Debate on Amotekun’s legality: Compendium of lawyers views
In the past week, Amotekun, the security initiative by Ekiti, Ogun, Ondo, Oyo, Osun and Lagos, states that originated from the defunct Western Region, generated lots of controversies that propped up several topical issues that dominated the national discourse space in Nigeria.
The Amotekun debate was immediately triggered when the attorney general of the federation, Abubakar Malami, asserted that the setting up of the initiative is illegal, citing specifically that by virtue of item 45 of the second schedule of the 1999 Constitution, as amended, policing and other government security services are on the exclusive list.
This development, expectedly, did not go down well with many Nigerians and has been a subject of hot debate. Therefore, in this unsolicited but imperative legal opinion, efforts would be made to dissect the legal position of the Federal Government on Amotekun and other ancillary matters arising therefrom.
While the initiative majorly got praised in the Southern part of Nigeria it has also attracted condemnation from some sections of the country, especially some leaders in the North, who say such arrangement was unconstitutional in a federal state and called for its scraping.
In this report, TheNewsGuru, (TNG), compiled the views gathered from some notable lawyers to help throw light on the furore over Amotekun’s legality or otherwise. TNG positioned the centre of its compilation to answer the following fundamental questions on Amotekun: The security question and the federalism question.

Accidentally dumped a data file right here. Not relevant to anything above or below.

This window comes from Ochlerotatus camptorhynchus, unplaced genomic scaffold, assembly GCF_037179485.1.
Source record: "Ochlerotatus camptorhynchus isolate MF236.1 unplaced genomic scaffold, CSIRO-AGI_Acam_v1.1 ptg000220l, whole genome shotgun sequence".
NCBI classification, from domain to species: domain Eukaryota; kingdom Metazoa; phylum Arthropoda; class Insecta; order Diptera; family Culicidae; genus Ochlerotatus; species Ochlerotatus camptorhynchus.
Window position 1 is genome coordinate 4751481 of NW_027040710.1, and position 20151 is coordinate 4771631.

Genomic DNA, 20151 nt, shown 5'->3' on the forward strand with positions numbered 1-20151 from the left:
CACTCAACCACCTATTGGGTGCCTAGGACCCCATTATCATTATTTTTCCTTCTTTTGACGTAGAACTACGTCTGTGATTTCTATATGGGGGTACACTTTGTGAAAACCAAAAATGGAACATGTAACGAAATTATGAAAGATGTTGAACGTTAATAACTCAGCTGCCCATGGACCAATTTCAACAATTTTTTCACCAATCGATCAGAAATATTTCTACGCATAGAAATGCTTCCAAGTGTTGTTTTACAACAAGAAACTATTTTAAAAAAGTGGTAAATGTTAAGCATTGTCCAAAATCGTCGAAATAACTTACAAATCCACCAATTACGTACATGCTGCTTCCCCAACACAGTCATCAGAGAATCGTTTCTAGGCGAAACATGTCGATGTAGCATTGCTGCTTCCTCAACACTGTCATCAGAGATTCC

Aare Afe Babalola:
In a statement titled, ‘No law prohibits the establishment of Amotekun,’ Babalola said, “The issue of Amotekun is an issue of public safety and protection of property. There is no law in Nigeria, which prevents citizens from being able to secure their life and property. The Nigeria Police does not enjoy exclusive jurisdiction when it comes to the protection of life and property. As a matter of fact, in many parts of Nigeria, various outfits such as Civilian JTF, Hisbah Police and vigilantes have been performing the duty of protecting life and property.”
He added: “Given the provisions of the Criminal Code in Sections 272-275, the right of citizens to arrest any person for committing an offence is legal and may be exercised individually or communally. In any event, the regional community security outfit known as Amotekun cannot be set aside by oral pronouncement by the Attorney General or any other body. Only the court of law can declare the establishment illegal.”